Lexus’ Remote Touch system ushers in a new age of vehicle systems control.
Fact: 21st-century luxury cars are complex. Also a fact: That’s a good thing. After all, with complexity comes a level of driver convenience (push button ignition!), comfort (four zone climate control!), and enhanced safety (Pre-Collision System!) that makes driving a Lexus an extraordinary experience.
However, the challenge of growing complexity is this: As more systems are added, there’s more for the driver to search for, understand, and control while driving—what engineers call a driver’s “mental load.” In fact, there’s even a breaking point—a boundary where too many vehicle systems prevent the addition of new innovations, or worse yet, diminish the driver’s on-the-road focus.
Lexus’ new Remote Touch system, available in the 2010 RX and upcoming HS 250h, is one of those breakthroughs that just may usher in a new industry standard, in this case a new way to help drivers control automobile technologies.
The general concept is simple: Instead of having to search around the dashboard for the right button, the driver has a fixed hand controller on the low center console—a sort of wide joystick that fits under the palm or fingers. Through subtle joystick movements, the driver can quickly navigate a display-screen pointer through the menu of vehicle systems (the same intuitive menu and graphics Lexus drivers are used to for the previous touch-control system) which the driver then selects by clicking buttons at the top and side of the device.
Let’s say you want to turn on the sound system. Placing your fingers on the device, you’d simply extend your index finger forward and left-click the menu button, direct the on-screen pointer to the “Audio” icon (see image of Start screen) via the joystick, and then click the enter button near your thumb. Done. Other buttons on the controller include a right-click map button for displaying your location on the optional navigation system, as well as a thin middle button for scrolling the map size up and down.
If this all sounds a lot like using a desktop PC, that’s because it is. In fact, it’s part of the system’s brilliance, and what sets it apart from previous industry attempts at hand-device systems, such as dials. When trying it out, I found Remote Touch comfortable from the get-go, largely because I was already used to the computer-like screen-and-mouse motions involved.
Of course, what’s different about a car is the presence of a more important screen that must be looked at—the windshield—which is why Lexus engineers designed Remote Touch to be used quickly and intuitively, with minimal time needed to glance away from the road. For example, in the new RX and HS 250h, the navigation screen’s locale is now only slightly below the driver’s eye level, so it’s practically in line with the road ahead. The screen menu is, as mentioned above, the same as before: very simple, with large, intuitive icons that are quickly discerned. Plus the system is haptic, meaning that your joystick hand “feels” the menu as you move through it—it’ll even beep when selections are made.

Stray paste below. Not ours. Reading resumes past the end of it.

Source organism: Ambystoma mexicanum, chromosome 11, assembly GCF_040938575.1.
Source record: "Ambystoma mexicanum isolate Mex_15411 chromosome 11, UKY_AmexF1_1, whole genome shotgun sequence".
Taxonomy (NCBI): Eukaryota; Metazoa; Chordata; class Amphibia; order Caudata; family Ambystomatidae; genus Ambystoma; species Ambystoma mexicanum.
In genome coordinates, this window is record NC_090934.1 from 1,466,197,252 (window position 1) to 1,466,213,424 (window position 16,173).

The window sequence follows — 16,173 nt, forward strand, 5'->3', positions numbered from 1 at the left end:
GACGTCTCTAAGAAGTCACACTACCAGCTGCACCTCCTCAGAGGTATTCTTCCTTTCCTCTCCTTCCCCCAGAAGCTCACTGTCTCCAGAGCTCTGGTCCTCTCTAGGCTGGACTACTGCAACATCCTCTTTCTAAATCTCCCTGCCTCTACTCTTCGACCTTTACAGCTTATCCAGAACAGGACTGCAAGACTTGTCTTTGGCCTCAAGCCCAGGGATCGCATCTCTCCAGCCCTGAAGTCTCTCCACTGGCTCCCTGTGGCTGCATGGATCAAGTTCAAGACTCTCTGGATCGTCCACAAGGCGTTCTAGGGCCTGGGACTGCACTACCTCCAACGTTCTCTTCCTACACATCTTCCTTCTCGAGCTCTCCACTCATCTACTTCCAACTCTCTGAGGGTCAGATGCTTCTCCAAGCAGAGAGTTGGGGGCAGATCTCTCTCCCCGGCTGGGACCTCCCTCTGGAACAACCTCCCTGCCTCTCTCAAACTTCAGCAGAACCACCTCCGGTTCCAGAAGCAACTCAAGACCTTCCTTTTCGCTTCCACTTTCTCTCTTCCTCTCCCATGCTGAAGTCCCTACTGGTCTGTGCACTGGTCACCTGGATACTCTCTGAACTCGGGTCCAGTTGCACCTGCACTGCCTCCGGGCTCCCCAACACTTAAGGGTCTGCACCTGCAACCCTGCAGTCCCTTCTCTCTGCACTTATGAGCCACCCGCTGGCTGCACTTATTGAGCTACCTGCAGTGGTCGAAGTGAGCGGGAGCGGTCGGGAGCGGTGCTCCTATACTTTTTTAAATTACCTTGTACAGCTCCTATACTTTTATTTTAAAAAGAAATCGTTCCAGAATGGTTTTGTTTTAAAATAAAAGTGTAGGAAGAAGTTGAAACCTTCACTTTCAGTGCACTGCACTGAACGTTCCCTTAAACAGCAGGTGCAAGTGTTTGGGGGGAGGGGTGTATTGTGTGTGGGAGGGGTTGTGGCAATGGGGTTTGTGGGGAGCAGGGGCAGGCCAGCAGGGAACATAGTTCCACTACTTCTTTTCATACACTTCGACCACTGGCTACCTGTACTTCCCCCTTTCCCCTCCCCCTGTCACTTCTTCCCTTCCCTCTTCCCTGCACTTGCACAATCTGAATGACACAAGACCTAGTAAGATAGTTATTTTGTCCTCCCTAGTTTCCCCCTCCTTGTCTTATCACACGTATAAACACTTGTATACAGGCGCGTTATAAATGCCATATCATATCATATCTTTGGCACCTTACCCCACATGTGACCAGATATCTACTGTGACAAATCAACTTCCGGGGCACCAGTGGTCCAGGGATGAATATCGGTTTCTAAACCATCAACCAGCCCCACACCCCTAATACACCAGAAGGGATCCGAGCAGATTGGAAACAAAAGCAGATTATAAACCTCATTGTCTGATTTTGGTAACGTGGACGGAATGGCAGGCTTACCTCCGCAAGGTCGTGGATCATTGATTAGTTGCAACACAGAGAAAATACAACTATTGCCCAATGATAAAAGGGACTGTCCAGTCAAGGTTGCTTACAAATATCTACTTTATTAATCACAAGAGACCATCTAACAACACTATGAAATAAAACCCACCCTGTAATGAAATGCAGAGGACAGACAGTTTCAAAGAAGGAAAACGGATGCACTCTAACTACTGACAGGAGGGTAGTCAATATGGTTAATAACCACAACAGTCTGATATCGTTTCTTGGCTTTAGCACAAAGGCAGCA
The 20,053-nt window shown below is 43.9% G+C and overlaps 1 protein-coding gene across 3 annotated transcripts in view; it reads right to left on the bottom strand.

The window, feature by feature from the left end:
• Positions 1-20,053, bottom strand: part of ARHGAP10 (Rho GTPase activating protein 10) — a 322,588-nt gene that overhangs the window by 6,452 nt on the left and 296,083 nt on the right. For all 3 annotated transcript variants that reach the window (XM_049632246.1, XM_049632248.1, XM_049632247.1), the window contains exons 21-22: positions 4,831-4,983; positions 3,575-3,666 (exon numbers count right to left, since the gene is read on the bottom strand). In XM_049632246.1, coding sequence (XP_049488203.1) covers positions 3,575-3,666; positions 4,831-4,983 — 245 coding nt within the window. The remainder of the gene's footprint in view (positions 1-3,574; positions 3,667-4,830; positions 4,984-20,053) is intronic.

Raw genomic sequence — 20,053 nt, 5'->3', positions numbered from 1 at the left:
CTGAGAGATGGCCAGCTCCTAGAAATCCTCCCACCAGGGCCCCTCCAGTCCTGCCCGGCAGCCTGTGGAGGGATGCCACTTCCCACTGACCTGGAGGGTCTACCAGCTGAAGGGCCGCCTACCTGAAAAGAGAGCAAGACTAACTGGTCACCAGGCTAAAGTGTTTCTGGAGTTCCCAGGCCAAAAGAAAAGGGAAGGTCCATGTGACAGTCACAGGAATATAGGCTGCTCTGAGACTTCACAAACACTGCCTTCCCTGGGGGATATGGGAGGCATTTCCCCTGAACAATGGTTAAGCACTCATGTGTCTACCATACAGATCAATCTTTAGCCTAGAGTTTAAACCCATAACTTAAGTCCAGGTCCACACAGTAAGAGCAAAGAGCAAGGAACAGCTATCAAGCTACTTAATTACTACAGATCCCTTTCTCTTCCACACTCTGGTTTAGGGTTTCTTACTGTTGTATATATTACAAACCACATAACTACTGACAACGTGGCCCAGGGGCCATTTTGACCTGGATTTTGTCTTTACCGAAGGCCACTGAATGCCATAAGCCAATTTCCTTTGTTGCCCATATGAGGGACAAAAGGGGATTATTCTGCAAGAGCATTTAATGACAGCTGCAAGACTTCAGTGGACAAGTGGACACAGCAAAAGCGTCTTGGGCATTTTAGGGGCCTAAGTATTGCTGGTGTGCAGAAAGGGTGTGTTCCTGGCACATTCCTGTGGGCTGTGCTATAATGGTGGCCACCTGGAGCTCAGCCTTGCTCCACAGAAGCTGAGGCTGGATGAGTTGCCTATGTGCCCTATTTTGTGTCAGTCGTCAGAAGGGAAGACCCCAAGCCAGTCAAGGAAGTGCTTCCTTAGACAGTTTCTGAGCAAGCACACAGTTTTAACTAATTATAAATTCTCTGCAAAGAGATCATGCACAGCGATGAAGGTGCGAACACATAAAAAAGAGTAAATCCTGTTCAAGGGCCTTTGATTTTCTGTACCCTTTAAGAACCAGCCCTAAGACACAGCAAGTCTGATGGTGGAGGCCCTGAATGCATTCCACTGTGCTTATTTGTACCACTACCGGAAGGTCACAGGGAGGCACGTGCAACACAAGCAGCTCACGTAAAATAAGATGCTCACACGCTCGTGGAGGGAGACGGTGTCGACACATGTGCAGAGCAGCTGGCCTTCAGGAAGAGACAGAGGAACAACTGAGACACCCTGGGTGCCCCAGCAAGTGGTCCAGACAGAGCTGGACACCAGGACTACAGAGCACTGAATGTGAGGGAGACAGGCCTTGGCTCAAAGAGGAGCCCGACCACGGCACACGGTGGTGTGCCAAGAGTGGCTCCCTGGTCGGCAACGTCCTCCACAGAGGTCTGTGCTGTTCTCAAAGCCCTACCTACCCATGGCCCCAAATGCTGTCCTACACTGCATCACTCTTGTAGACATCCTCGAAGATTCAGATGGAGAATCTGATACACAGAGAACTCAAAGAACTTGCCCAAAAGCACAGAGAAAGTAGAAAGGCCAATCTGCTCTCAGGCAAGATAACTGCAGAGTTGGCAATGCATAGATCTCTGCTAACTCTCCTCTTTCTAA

Which leads to a final feature that sets Remote Touch apart. Knowing well that a human’s ability to see, feel, and hear varies, the engineering team designed Remote Touch to be adjustable. Among the options: the intensity of the haptic force, the volume of the aural beeps, and the on-screen pointer’s size and shape. It’s all part of Lexus’ driver-focused approach—a commitment to developing technologies that serve your needs at every turn.
And that’s a simple fact.
 The Pre-Collision System is designed to help reduce the crash speed and damage in certain frontal collisions only. It is not a collision-avoidance system and is not a substitute for safe and attentive driving. System effectiveness depends on many factors, such as speed, driver input and road conditions. See your Owner’s Manual for further information.
 The navigation system is designed to assist in locating an address or point of interest. Discrepancies may be encountered between the system and your actual location. Road system changes may affect the accuracy of the information provided. Rely on your common sense to decide whether to follow a specified route. Detailed coverage not available in every city or roadway. Periodic updates available at an additional cost. See your Navigation System Owner’s Manual for further details.